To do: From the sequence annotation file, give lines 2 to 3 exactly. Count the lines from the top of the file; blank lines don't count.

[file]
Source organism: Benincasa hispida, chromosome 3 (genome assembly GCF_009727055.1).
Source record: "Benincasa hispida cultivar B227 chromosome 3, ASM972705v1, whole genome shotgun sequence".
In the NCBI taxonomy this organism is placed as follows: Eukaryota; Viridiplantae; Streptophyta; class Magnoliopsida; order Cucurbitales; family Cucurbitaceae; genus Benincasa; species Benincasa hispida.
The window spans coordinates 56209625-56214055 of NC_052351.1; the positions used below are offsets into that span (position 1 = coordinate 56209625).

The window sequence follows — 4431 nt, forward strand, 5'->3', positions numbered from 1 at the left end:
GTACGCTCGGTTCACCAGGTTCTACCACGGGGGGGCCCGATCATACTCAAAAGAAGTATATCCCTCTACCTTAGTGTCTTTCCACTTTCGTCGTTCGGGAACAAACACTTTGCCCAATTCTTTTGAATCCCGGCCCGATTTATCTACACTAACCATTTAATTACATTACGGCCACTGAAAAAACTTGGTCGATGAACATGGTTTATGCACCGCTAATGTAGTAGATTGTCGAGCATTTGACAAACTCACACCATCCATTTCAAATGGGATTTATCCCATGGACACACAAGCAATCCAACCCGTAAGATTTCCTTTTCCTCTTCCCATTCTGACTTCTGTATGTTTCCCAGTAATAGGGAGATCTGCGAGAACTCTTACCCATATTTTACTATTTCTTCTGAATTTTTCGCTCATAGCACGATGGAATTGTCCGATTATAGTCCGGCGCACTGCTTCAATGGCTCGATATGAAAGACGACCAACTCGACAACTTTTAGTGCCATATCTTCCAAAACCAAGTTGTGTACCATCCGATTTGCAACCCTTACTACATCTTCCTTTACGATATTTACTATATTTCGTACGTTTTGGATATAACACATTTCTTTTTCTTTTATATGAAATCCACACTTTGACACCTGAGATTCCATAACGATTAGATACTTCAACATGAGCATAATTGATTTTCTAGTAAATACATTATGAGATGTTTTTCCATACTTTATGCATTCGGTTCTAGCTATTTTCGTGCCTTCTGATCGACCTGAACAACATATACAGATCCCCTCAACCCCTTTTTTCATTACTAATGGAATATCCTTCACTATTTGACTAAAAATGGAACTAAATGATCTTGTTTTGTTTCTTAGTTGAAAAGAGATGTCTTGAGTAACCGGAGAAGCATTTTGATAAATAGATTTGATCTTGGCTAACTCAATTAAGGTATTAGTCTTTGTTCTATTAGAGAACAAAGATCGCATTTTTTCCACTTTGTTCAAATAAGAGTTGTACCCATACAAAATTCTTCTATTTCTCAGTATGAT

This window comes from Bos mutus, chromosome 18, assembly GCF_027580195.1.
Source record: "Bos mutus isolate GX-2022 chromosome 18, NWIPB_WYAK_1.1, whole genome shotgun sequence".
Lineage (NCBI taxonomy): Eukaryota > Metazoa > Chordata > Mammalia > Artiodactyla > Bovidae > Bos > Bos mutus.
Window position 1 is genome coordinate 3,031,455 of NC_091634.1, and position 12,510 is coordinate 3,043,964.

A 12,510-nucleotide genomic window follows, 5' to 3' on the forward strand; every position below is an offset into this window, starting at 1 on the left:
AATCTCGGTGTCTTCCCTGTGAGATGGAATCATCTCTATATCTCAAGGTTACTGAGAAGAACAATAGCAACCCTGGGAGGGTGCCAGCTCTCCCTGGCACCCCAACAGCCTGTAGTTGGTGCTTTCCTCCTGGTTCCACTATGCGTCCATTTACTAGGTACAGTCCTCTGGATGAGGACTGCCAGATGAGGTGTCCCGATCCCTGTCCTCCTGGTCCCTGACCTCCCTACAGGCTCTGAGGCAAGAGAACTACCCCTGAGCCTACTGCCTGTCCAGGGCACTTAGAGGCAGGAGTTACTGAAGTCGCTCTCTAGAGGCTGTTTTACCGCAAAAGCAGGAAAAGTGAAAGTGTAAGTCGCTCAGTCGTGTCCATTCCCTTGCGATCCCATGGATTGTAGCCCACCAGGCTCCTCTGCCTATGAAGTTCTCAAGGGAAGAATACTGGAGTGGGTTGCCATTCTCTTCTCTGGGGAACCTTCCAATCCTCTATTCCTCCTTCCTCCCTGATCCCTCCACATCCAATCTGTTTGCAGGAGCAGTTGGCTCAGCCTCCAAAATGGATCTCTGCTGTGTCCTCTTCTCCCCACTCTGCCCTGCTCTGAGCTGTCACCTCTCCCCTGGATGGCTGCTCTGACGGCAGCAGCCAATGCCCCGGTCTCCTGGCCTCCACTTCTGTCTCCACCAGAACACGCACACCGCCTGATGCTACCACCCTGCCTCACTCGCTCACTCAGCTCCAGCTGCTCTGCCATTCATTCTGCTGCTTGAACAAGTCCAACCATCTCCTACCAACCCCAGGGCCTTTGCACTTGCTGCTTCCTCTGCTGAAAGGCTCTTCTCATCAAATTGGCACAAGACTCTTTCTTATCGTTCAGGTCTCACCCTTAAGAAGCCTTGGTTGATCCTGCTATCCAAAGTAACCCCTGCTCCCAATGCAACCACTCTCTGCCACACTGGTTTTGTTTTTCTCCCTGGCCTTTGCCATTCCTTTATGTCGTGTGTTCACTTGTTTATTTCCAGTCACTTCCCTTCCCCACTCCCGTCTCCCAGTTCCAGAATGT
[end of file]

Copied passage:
Source record: "Benincasa hispida cultivar B227 chromosome 3, ASM972705v1, whole genome shotgun sequence".
In the NCBI taxonomy this organism is placed as follows: Eukaryota; Viridiplantae; Streptophyta; class Magnoliopsida; order Cucurbitales; family Cucurbitaceae; genus Benincasa; species Benincasa hispida.